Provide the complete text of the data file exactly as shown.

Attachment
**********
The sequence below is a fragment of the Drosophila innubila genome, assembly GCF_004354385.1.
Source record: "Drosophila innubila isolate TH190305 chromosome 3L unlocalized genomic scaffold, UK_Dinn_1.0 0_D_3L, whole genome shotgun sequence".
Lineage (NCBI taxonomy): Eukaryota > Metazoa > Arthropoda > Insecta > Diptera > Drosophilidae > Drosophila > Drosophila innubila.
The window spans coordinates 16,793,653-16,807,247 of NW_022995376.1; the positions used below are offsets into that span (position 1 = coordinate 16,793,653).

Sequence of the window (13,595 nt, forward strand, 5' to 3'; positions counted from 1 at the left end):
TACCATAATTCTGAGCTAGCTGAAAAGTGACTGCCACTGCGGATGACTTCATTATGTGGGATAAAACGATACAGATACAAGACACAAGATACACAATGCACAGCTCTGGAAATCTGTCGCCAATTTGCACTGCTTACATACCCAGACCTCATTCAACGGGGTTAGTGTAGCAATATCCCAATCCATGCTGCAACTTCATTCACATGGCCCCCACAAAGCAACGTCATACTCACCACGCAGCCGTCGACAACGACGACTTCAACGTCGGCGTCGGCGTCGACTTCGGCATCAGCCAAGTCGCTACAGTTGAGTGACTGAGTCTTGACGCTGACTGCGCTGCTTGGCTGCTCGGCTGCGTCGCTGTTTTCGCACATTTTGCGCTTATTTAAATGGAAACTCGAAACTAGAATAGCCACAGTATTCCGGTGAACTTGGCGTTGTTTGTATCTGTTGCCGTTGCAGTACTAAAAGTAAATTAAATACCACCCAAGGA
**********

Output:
The sequence below is a fragment of the Drosophila innubila genome, assembly GCF_004354385.1.
Source record: "Drosophila innubila isolate TH190305 chromosome 3L unlocalized genomic scaffold, UK_Dinn_1.0 0_D_3L, whole genome shotgun sequence".
Lineage (NCBI taxonomy): Eukaryota > Metazoa > Arthropoda > Insecta > Diptera > Drosophilidae > Drosophila > Drosophila innubila.
The window spans coordinates 16,793,653-16,807,247 of NW_022995376.1; the positions used below are offsets into that span (position 1 = coordinate 16,793,653).

Sequence of the window (13,595 nt, forward strand, 5' to 3'; positions counted from 1 at the left end):
TACCATAATTCTGAGCTAGCTGAAAAGTGACTGCCACTGCGGATGACTTCATTATGTGGGATAAAACGATACAGATACAAGACACAAGATACACAATGCACAGCTCTGGAAATCTGTCGCCAATTTGCACTGCTTACATACCCAGACCTCATTCAACGGGGTTAGTGTAGCAATATCCCAATCCATGCTGCAACTTCATTCACATGGCCCCCACAAAGCAACGTCATACTCACCACGCAGCCGTCGACAACGACGACTTCAACGTCGGCGTCGGCGTCGACTTCGGCATCAGCCAAGTCGCTACAGTTGAGTGACTGAGTCTTGACGCTGACTGCGCTGCTTGGCTGCTCGGCTGCGTCGCTGTTTTCGCACATTTTGCGCTTATTTAAATGGAAACTCGAAACTAGAATAGCCACAGTATTCCGGTGAACTTGGCGTTGTTTGTATCTGTTGCCGTTGCAGTACTAAAAGTAAATTAAATACCACCCAAGGA